A heart rate and skin response module for adaptive difficulty in virtual reality
Wood, Kody M. R.
MetadataShow full item record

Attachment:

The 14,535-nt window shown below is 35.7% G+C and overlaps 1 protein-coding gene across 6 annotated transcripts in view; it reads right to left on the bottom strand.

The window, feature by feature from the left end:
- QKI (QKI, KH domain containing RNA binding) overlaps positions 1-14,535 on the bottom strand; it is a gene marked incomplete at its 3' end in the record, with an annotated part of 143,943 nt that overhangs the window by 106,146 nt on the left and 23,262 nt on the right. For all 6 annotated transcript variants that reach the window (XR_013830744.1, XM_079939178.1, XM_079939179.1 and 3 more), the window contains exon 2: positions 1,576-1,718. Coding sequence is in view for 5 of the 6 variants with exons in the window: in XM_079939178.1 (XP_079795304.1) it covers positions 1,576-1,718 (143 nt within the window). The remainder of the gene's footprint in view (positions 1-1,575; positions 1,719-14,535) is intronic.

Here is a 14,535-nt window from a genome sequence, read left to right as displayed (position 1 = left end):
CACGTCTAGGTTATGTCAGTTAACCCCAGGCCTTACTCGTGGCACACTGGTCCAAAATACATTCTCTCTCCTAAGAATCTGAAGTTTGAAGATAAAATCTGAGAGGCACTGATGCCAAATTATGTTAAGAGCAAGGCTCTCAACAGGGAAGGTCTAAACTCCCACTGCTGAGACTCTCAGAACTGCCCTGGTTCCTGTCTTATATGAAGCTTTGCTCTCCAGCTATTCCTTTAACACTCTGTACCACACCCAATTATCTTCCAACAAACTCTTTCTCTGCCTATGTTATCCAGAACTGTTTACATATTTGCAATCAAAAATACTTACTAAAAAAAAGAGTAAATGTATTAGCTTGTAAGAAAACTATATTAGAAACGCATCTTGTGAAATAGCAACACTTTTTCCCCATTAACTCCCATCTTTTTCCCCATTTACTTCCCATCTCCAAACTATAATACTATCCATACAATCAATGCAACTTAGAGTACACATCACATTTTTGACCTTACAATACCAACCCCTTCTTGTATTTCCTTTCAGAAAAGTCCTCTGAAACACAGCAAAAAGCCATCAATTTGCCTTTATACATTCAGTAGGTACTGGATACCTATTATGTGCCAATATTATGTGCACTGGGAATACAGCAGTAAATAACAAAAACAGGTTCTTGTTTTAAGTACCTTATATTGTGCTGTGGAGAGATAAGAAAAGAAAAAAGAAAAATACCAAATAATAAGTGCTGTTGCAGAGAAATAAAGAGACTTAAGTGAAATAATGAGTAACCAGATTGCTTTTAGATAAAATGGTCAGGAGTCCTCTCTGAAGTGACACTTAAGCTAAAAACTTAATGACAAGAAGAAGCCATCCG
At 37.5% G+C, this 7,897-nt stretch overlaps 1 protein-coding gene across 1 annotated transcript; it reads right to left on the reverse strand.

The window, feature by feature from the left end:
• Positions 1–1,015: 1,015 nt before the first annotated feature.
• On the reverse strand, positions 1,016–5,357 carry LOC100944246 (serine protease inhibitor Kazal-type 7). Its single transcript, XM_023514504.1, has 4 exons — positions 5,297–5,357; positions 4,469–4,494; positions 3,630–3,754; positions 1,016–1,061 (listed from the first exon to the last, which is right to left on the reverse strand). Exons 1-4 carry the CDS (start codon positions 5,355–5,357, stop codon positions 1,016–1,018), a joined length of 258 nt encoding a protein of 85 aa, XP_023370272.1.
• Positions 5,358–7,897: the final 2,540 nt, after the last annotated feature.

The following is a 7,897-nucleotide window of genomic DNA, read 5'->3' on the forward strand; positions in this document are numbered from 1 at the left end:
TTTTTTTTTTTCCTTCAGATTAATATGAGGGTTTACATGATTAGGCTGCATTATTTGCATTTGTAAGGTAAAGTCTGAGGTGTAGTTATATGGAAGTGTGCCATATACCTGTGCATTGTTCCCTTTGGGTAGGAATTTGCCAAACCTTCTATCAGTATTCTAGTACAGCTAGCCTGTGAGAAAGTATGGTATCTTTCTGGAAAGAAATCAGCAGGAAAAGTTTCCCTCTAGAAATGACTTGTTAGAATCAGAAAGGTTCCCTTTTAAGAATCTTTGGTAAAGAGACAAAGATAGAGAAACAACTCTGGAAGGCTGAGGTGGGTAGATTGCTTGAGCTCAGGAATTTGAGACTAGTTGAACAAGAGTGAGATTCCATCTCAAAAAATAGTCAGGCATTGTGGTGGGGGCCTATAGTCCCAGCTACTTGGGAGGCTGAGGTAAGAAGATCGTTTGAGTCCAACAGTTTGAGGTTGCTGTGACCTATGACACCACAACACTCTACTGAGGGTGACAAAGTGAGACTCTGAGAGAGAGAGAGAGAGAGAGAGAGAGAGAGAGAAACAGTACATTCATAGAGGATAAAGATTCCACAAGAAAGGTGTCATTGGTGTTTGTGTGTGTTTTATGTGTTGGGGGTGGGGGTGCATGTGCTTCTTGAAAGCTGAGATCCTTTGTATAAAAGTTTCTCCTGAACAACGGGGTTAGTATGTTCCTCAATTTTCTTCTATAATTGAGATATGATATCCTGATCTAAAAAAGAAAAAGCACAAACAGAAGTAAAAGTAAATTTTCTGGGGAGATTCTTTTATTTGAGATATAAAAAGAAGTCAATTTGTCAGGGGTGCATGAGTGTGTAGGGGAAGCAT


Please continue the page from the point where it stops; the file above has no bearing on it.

Virtual Reality (VR) is becoming an ubiquitous technology currently being in many areas as it offers simulated realistic environments suitable for training. Despite the advances in VR technology, one-size-fits solutions that do not factor the user variability still prevail. Such approach may impact task completion, immersion, presence and effective of VR. A solution to such a problem involves the use of physiological measures that allow better understanding how users respond to VR experiences. This Thesis presents a module called Physiological Adaptive Module (PAM) that utilizes heart rate and skin responses as customization elements altering the level of difficulty when performing a VR task. The customization additionally changes the audiovisual feedback, while monitoring the biofeedback and time to completion. The proposed Unity module was integrated into the Model for Attenuating Radiation in VR for Nuclear Safety Awareness (MARVIN) VR simulation for radiation attenuation to understand the implementation requirements, challenges, and opportunities. Finally, a preliminary study was conducted to understand usability and cognitive load.